There are surprisingly few studies available on the mass transfer of dissolved lignin during the kraft process. Li et al. studied the intrinsic rate of diffusion of lignin molecules in fiber walls using displacement cells in alkaline conditions and analyzed the free liquor. They showed that lignin diffusion in the fiber wall is affected by the sizes of the pores and the molecules, and the electrostatic interaction between the lignin molecules and the pore walls [9]. Brännvall et al. studied the lignin content in entrapped and free liquors within kraft cooking and showed that the concentration of lignin in the liquor entrapped in the lumen is greater than that found within the fiber wall or the free liquor. They reported that the mass transfer rate of dissolved lignin is lowest from lumen liquor to free liquor [10]. Simao et al. modelled the mass transfer of dissolved lignin from the interior of the chip to bulk liquor during cooking and estimated an effective diffusion coefficient for the dissolved lignin; they also showed internal resistance to the mass transfer of dissolved lignin [5]. In a recent paper by Kawamata et al., the diffusion of lignin from wood chips during delignification using an organosolv process was shown to be the rate-limiting step. They also determined the porosity of the delignified cell walls and found that the pore size (3–10 nm) was similar to the space estimated between bundles of microfibrils in the cell wall [6].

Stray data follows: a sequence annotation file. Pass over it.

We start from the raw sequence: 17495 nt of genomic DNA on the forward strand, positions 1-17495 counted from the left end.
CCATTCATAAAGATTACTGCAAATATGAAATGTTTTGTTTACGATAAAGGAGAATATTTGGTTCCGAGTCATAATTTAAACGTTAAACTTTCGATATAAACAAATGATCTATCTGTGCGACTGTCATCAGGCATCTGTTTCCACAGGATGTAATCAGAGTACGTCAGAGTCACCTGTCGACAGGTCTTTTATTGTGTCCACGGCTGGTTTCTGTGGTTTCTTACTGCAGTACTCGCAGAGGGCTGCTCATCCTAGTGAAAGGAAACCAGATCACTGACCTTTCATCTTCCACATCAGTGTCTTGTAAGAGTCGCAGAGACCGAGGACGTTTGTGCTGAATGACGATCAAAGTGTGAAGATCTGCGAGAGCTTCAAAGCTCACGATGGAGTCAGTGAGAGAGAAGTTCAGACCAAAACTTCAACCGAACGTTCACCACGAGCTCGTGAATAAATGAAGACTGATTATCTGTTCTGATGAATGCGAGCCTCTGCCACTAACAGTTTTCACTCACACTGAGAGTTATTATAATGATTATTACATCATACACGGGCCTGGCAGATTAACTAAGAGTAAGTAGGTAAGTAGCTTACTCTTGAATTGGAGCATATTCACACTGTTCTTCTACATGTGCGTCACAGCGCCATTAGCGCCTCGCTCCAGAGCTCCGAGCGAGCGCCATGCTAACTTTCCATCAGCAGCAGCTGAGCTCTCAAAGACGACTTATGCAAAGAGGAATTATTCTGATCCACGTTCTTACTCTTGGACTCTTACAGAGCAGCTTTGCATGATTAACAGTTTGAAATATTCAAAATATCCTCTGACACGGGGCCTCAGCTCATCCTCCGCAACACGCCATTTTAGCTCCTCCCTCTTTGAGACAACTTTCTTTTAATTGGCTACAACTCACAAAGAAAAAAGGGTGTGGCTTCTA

The diffusion constant depends on the molecular size of the diffusing species. Lignin is not only very chemically dispersed, but it also has a broad molecular weight distribution, so determining its diffusion constant is challenging. Furthermore, the transport rate and mechanism of polymers in confinements depend on the size of the molecules relative to that of the confinements [13]. Model systems, such as side-by-side diffusion cells, have been used earlier in other research fields to refine and elucidate the effects of pore sizes on the mass transport relative to the size of diffusing molecules [14]. A diffusion cell has a donor and an acceptor chamber that are separated by a porous membrane; the mass transport rate of the molecules passing through the membrane can be calculated by analyzing samples collected from the acceptor side and knowing the concentration on the donor side. Previous studies have shown that the rate of transport was greater for membranes with larger pores [11,15,16].